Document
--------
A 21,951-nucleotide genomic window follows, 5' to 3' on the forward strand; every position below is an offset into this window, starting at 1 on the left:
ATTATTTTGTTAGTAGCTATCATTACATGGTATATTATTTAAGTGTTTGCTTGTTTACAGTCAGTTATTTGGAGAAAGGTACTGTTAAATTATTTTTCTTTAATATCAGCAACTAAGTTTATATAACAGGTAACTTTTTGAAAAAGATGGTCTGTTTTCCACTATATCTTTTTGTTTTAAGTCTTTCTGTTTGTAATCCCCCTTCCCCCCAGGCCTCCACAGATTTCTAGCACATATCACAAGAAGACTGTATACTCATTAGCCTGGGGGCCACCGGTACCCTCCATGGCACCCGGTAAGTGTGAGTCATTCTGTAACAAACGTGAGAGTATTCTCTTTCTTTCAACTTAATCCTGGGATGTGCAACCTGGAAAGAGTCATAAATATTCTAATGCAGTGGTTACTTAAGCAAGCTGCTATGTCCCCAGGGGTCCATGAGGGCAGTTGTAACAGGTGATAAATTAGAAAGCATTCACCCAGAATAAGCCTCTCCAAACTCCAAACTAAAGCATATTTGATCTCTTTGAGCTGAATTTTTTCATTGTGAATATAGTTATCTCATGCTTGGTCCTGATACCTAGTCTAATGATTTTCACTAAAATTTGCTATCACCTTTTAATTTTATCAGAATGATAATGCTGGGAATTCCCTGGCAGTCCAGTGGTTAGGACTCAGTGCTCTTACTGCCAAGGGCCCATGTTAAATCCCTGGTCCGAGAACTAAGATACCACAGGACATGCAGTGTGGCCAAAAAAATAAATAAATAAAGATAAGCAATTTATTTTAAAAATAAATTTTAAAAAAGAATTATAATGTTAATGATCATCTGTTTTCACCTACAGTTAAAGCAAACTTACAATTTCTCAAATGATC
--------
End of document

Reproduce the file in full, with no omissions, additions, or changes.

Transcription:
A 21,951-nucleotide genomic window follows, 5' to 3' on the forward strand; every position below is an offset into this window, starting at 1 on the left:
ATTATTTTGTTAGTAGCTATCATTACATGGTATATTATTTAAGTGTTTGCTTGTTTACAGTCAGTTATTTGGAGAAAGGTACTGTTAAATTATTTTTCTTTAATATCAGCAACTAAGTTTATATAACAGGTAACTTTTTGAAAAAGATGGTCTGTTTTCCACTATATCTTTTTGTTTTAAGTCTTTCTGTTTGTAATCCCCCTTCCCCCCAGGCCTCCACAGATTTCTAGCACATATCACAAGAAGACTGTATACTCATTAGCCTGGGGGCCACCGGTACCCTCCATGGCACCCGGTAAGTGTGAGTCATTCTGTAACAAACGTGAGAGTATTCTCTTTCTTTCAACTTAATCCTGGGATGTGCAACCTGGAAAGAGTCATAAATATTCTAATGCAGTGGTTACTTAAGCAAGCTGCTATGTCCCCAGGGGTCCATGAGGGCAGTTGTAACAGGTGATAAATTAGAAAGCATTCACCCAGAATAAGCCTCTCCAAACTCCAAACTAAAGCATATTTGATCTCTTTGAGCTGAATTTTTTCATTGTGAATATAGTTATCTCATGCTTGGTCCTGATACCTAGTCTAATGATTTTCACTAAAATTTGCTATCACCTTTTAATTTTATCAGAATGATAATGCTGGGAATTCCCTGGCAGTCCAGTGGTTAGGACTCAGTGCTCTTACTGCCAAGGGCCCATGTTAAATCCCTGGTCCGAGAACTAAGATACCACAGGACATGCAGTGTGGCCAAAAAAATAAATAAATAAAGATAAGCAATTTATTTTAAAAATAAATTTTAAAAAAGAATTATAATGTTAATGATCATCTGTTTTCACCTACAGTTAAAGCAAACTTACAATTTCTCAAATGATC